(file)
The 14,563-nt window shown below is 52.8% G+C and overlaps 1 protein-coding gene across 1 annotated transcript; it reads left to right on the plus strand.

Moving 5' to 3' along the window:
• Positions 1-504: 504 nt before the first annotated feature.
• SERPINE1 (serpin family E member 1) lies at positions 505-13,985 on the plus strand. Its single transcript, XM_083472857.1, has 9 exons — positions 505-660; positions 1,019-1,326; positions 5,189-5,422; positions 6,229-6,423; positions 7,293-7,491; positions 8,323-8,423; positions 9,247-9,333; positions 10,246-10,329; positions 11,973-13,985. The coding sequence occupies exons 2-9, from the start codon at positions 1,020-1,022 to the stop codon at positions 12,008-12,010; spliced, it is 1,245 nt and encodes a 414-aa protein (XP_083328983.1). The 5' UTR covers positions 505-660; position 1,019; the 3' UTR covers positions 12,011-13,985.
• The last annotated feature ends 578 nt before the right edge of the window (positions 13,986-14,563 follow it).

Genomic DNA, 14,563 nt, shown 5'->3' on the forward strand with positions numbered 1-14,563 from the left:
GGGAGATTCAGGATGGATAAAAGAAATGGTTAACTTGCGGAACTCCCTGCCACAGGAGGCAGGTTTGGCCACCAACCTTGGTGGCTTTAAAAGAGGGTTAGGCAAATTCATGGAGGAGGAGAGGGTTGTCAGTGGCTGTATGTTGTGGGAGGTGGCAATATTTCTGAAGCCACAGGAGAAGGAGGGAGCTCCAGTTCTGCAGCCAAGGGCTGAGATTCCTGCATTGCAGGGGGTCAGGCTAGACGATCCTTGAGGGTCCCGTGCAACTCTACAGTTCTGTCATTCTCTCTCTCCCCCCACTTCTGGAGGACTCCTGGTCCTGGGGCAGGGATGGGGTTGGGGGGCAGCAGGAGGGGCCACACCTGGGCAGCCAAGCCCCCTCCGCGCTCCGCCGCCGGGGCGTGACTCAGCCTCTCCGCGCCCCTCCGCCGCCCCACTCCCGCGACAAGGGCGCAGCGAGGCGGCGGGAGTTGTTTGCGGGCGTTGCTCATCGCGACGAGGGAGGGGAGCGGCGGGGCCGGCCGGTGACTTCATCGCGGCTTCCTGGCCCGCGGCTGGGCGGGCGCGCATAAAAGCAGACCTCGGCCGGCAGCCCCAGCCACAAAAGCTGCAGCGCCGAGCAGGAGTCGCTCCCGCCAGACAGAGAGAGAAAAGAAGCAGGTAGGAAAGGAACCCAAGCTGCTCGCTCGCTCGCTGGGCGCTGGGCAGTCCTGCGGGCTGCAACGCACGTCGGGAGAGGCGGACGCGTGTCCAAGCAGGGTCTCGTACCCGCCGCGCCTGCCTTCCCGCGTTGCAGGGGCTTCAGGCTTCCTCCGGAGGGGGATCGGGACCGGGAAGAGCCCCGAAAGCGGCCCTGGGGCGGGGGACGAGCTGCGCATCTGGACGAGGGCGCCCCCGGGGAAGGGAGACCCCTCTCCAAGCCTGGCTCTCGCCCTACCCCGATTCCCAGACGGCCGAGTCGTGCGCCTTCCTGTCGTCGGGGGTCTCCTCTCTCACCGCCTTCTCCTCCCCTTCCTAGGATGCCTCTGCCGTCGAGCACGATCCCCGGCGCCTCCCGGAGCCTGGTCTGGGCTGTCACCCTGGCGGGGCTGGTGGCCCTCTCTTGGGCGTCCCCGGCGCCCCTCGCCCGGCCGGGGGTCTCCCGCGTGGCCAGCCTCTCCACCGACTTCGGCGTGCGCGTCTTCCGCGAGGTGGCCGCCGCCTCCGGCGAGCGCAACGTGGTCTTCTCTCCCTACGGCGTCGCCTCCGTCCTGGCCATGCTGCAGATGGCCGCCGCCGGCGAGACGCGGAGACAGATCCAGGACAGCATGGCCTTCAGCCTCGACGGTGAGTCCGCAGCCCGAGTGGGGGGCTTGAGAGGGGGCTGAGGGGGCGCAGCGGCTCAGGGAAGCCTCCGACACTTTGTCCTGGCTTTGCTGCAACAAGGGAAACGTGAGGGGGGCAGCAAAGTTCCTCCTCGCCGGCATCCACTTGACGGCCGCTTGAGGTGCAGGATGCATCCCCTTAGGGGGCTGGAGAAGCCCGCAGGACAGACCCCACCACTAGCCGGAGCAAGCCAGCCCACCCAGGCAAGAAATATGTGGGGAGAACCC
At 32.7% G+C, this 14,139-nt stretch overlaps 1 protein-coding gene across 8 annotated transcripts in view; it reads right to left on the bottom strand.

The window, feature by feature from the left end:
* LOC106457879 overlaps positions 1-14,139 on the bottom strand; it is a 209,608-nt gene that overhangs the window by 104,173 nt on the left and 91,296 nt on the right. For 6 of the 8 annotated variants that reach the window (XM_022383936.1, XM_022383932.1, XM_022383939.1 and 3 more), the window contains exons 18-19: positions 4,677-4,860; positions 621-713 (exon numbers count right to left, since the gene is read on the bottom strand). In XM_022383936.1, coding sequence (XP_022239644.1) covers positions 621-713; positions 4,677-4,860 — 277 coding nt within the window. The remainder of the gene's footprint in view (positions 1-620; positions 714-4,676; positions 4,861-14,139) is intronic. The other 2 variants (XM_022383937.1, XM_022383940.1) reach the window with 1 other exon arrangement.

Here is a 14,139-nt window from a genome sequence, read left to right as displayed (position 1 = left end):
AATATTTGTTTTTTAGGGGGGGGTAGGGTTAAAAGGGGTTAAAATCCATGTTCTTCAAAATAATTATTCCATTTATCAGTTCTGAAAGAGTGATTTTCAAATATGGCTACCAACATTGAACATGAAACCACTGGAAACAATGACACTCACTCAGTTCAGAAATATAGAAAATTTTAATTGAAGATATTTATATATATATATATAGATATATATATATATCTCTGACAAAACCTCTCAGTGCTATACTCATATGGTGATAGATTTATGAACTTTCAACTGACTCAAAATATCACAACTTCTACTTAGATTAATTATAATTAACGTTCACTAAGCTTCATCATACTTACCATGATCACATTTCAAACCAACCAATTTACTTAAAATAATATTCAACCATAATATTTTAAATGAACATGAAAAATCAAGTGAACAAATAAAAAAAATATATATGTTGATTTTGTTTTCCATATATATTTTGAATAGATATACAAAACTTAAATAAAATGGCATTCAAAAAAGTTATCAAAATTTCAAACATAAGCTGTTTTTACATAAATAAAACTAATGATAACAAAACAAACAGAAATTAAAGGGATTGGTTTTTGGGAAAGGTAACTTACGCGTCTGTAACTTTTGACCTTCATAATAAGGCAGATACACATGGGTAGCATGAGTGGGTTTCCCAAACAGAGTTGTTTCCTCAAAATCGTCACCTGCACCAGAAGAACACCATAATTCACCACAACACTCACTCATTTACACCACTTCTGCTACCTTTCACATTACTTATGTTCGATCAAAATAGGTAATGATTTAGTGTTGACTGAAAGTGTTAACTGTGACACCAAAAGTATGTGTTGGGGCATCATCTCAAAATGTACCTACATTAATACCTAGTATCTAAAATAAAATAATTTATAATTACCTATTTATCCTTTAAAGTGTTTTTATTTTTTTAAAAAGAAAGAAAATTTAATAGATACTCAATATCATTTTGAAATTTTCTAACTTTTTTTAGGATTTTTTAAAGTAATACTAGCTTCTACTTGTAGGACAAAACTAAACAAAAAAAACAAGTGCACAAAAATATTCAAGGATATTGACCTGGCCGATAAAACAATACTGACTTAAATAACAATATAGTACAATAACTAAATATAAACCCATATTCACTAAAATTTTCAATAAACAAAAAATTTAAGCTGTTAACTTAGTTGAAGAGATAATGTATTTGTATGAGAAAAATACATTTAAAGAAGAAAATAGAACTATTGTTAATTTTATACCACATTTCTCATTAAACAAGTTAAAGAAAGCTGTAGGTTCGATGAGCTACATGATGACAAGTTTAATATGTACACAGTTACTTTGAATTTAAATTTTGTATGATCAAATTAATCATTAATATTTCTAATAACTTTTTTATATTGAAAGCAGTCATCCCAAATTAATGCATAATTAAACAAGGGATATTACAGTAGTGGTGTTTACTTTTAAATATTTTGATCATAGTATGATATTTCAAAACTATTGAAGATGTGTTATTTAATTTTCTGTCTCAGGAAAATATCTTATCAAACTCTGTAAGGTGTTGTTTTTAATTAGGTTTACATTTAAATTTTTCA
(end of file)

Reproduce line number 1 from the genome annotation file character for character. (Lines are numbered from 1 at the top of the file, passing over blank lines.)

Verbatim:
The 14,563-nt window shown below is 52.8% G+C and overlaps 1 protein-coding gene across 1 annotated transcript; it reads left to right on the plus strand.